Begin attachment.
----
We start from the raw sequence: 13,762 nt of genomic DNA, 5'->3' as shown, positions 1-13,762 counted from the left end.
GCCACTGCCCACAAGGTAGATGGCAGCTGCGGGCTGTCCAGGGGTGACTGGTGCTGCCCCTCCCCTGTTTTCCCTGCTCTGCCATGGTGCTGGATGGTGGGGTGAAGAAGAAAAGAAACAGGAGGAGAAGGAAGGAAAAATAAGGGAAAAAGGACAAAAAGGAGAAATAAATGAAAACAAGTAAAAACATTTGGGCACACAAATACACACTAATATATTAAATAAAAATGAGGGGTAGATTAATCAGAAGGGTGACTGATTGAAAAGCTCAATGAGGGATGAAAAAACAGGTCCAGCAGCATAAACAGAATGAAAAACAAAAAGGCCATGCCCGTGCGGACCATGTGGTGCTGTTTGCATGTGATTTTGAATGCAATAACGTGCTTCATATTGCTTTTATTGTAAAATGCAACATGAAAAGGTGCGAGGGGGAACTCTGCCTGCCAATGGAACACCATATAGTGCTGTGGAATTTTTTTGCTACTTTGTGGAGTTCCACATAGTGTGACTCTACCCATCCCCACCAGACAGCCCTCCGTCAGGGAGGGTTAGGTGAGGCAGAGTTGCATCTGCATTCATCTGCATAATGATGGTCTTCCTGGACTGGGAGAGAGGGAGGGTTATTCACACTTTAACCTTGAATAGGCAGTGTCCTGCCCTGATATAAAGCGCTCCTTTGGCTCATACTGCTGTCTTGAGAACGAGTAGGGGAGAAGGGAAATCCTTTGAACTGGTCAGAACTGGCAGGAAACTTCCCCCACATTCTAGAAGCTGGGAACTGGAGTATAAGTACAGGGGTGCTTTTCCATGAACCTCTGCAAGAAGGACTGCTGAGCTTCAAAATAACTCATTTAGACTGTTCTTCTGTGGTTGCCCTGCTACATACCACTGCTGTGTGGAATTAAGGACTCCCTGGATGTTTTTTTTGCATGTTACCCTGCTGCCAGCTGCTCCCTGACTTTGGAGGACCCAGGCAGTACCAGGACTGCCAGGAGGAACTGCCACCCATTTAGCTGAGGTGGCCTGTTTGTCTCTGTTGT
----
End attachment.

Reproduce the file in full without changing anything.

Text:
We start from the raw sequence: 13,762 nt of genomic DNA, 5'->3' as shown, positions 1-13,762 counted from the left end.
GCCACTGCCCACAAGGTAGATGGCAGCTGCGGGCTGTCCAGGGGTGACTGGTGCTGCCCCTCCCCTGTTTTCCCTGCTCTGCCATGGTGCTGGATGGTGGGGTGAAGAAGAAAAGAAACAGGAGGAGAAGGAAGGAAAAATAAGGGAAAAAGGACAAAAAGGAGAAATAAATGAAAACAAGTAAAAACATTTGGGCACACAAATACACACTAATATATTAAATAAAAATGAGGGGTAGATTAATCAGAAGGGTGACTGATTGAAAAGCTCAATGAGGGATGAAAAAACAGGTCCAGCAGCATAAACAGAATGAAAAACAAAAAGGCCATGCCCGTGCGGACCATGTGGTGCTGTTTGCATGTGATTTTGAATGCAATAACGTGCTTCATATTGCTTTTATTGTAAAATGCAACATGAAAAGGTGCGAGGGGGAACTCTGCCTGCCAATGGAACACCATATAGTGCTGTGGAATTTTTTTGCTACTTTGTGGAGTTCCACATAGTGTGACTCTACCCATCCCCACCAGACAGCCCTCCGTCAGGGAGGGTTAGGTGAGGCAGAGTTGCATCTGCATTCATCTGCATAATGATGGTCTTCCTGGACTGGGAGAGAGGGAGGGTTATTCACACTTTAACCTTGAATAGGCAGTGTCCTGCCCTGATATAAAGCGCTCCTTTGGCTCATACTGCTGTCTTGAGAACGAGTAGGGGAGAAGGGAAATCCTTTGAACTGGTCAGAACTGGCAGGAAACTTCCCCCACATTCTAGAAGCTGGGAACTGGAGTATAAGTACAGGGGTGCTTTTCCATGAACCTCTGCAAGAAGGACTGCTGAGCTTCAAAATAACTCATTTAGACTGTTCTTCTGTGGTTGCCCTGCTACATACCACTGCTGTGTGGAATTAAGGACTCCCTGGATGTTTTTTTTGCATGTTACCCTGCTGCCAGCTGCTCCCTGACTTTGGAGGACCCAGGCAGTACCAGGACTGCCAGGAGGAACTGCCACCCATTTAGCTGAGGTGGCCTGTTTGTCTCTGTTGT